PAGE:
Obstetrical anal sphincter laceration and anal incontinence 5-10 years after childbirth.

Department of Gynecology and Obstetrics, Johns Hopkins School of Medicine, Baltimore, MD.
American journal of obstetrics and gynecology (Impact Factor: 3.28). 06/2012; DOI: 10.1016/j.ajog.2012.06.055
Source: PubMed

ABSTRACT OBJECTIVE: The purpose of this study was to investigate the long-term impact of anal sphincter laceration on anal incontinence. STUDY DESIGN: Five to 10 years after first delivery, anal incontinence and other bowel symptoms were measured with the Epidemiology of Prolapse and Incontinence Questionnaire and the short form of the Colorectal-Anal Impact Questionnaire. Obstetric exposures were assessed with review of hospital records. Symptoms and quality-of-life impact were compared among 90 women with at least 1 anal sphincter laceration, 320 women who delivered vaginally without sphincter laceration, and 527 women who delivered by cesarean delivery. RESULTS: Women who sustained an anal sphincter laceration were most likely to report anal incontinence (odds ratio, 2.32; 95% confidence interval, 1.27-4.26) and reported the greatest negative impact on quality of life. Anal incontinence and quality-of-life scores were similar between women who delivered by cesarean section and those who delivered vaginally without sphincter laceration. CONCLUSION: Anal sphincter laceration is associated with anal incontinence 5-10 years after delivery.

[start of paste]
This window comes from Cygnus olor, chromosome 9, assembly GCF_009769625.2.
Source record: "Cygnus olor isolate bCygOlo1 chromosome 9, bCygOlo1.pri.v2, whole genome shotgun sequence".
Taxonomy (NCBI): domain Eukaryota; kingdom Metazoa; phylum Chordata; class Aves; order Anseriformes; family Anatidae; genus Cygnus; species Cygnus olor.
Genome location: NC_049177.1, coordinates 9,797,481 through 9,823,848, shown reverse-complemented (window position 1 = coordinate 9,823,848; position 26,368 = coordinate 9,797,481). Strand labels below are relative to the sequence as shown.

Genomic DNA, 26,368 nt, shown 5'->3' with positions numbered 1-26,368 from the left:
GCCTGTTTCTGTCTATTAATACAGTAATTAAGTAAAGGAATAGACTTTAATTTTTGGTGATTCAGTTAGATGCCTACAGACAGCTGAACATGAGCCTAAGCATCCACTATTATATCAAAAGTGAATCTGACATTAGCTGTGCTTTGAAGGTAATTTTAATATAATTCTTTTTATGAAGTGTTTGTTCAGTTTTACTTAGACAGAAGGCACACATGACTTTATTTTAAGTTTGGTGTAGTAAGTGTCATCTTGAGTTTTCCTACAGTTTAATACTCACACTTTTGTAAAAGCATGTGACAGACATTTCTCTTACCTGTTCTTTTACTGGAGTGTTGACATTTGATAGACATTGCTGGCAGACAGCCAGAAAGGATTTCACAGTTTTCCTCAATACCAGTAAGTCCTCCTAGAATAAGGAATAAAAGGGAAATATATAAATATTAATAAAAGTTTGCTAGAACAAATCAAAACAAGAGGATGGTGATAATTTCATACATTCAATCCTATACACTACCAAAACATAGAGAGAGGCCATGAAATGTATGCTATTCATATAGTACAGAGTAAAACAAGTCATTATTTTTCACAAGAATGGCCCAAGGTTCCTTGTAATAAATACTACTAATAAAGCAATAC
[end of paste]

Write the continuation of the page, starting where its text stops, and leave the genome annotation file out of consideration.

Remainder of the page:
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    ABSTRACT: Pelvic floor disorders affect women of all ages and are associated with significant economic burden and poor quality of life. Current literature suggests an association between childbirth and these disorders. In this review, we summarize recent advancements in our understanding of this association. Vaginal childbirth appears to be strongly associated with stress urinary incontinence and pelvic organ prolapse. There is less evidence to suggest an association between vaginal delivery and overactive bladder symptoms. History of more than one perineal laceration increases the likelihood of developing prolapse. Similar association has not been established for episiotomy. Disruption or denervation of structural components of pelvic floor support system, particularly levator ani muscle complex, is associated with later development of pelvic floor disorders. Imbalance in homeostasis of connective tissue remodeling of the vaginal wall from overstretching during childbirth is another possible mechanism. Pelvic floor disorders represent a significant health problem affecting women of all ages. Identification of potential modifiable risk factors and advancement in understanding of the underlying pathophysiology is crucial for primary and secondary prevention of these disorders and for improvement in treatment strategies.
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